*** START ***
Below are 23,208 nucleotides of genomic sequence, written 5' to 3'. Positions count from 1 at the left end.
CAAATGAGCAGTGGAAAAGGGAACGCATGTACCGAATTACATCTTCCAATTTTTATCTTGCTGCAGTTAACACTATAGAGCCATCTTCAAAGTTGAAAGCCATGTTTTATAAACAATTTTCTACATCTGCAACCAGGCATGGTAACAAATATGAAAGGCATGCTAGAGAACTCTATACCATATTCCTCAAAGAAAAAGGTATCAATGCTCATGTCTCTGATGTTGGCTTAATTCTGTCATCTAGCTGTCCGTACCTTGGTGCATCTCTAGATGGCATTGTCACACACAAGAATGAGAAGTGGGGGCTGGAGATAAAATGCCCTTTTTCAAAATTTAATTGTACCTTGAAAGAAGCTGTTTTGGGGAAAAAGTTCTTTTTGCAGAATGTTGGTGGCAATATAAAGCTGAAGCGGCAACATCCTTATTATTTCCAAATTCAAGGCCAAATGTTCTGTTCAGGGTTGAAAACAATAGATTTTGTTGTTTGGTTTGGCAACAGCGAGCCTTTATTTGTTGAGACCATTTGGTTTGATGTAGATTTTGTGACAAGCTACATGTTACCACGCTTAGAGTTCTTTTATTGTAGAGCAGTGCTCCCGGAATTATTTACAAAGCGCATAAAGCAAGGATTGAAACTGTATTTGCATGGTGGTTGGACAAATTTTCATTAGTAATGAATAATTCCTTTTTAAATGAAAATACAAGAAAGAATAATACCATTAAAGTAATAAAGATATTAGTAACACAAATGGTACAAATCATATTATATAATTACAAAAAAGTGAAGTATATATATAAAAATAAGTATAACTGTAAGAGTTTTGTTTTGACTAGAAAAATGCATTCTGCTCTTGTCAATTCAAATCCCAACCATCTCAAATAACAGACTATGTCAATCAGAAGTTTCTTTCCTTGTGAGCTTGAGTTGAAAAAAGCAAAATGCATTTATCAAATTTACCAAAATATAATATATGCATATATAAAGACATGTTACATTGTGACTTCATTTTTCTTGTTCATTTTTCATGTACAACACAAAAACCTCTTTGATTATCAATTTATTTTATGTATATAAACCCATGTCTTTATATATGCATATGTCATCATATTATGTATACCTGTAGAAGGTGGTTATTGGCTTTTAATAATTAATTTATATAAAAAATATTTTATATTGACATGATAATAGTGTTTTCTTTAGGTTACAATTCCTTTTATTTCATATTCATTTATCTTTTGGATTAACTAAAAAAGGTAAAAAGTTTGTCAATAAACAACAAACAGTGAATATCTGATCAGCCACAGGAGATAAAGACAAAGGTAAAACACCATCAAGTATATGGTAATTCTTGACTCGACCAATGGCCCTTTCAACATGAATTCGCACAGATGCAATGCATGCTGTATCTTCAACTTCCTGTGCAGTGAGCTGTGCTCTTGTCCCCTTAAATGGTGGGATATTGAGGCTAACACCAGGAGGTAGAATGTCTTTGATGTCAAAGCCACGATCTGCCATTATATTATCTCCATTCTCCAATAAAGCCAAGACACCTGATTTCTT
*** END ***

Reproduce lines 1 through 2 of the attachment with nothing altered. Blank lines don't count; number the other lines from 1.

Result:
Below are 23,208 nucleotides of genomic sequence, written 5' to 3'. Positions count from 1 at the left end.
CAAATGAGCAGTGGAAAAGGGAACGCATGTACCGAATTACATCTTCCAATTTTTATCTTGCTGCAGTTAACACTATAGAGCCATCTTCAAAGTTGAAAGCCATGTTTTATAAACAATTTTCTACATCTGCAACCAGGCATGGTAACAAATATGAAAGGCATGCTAGAGAACTCTATACCATATTCCTCAAAGAAAAAGGTATCAATGCTCATGTCTCTGATGTTGGCTTAATTCTGTCATCTAGCTGTCCGTACCTTGGTGCATCTCTAGATGGCATTGTCACACACAAGAATGAGAAGTGGGGGCTGGAGATAAAATGCCCTTTTTCAAAATTTAATTGTACCTTGAAAGAAGCTGTTTTGGGGAAAAAGTTCTTTTTGCAGAATGTTGGTGGCAATATAAAGCTGAAGCGGCAACATCCTTATTATTTCCAAATTCAAGGCCAAATGTTCTGTTCAGGGTTGAAAACAATAGATTTTGTTGTTTGGTTTGGCAACAGCGAGCCTTTATTTGTTGAGACCATTTGGTTTGATGTAGATTTTGTGACAAGCTACATGTTACCACGCTTAGAGTTCTTTTATTGTAGAGCAGTGCTCCCGGAATTATTTACAAAGCGCATAAAGCAAGGATTGAAACTGTATTTGCATGGTGGTTGGACAAATTTTCATTAGTAATGAATAATTCCTTTTTAAATGAAAATACAAGAAAGAATAATACCATTAAAGTAATAAAGATATTAGTAACACAAATGGTACAAATCATATTATATAATTACAAAAAAGTGAAGTATATATATAAAAATAAGTATAACTGTAAGAGTTTTGTTTTGACTAGAAAAATGCATTCTGCTCTTGTCAATTCAAATCCCAACCATCTCAAATAACAGACTATGTCAATCAGAAGTTTCTTTCCTTGTGAGCTTGAGTTGAAAAAAGCAAAATGCATTTATCAAATTTACCAAAATATAATATATGCATATATAAAGACATGTTACATTGTGACTTCATTTTTCTTGTTCATTTTTCATGTACAACACAAAAACCTCTTTGATTATCAATTTATTTTATGTATATAAACCCATGTCTTTATATATGCATATGTCATCATATTATGTATACCTGTAGAAGGTGGTTATTGGCTTTTAATAATTAATTTATATAAAAAATATTTTATATTGACATGATAATAGTGTTTTCTTTAGGTTACAATTCCTTTTATTTCATATTCATTTATCTTTTGGATTAACTAAAAAAGGTAAAAAGTTTGTCAATAAACAACAAACAGTGAATATCTGATCAGCCACAGGAGATAAAGACAAAGGTAAAACACCATCAAGTATATGGTAATTCTTGACTCGACCAATGGCCCTTTCAACATGAATTCGCACAGATGCAATGCATGCTGTATCTTCAACTTCCTGTGCAGTGAGCTGTGCTCTTGTCCCCTTAAATGGTGGGATATTGAGGCTAACACCAGGAGGTAGAATGTCTTTGATGTCAAAGCCACGATCTGCCATTATATTATCTCCATTCTCCAATAAAGCCAAGACACCTGATTTCTT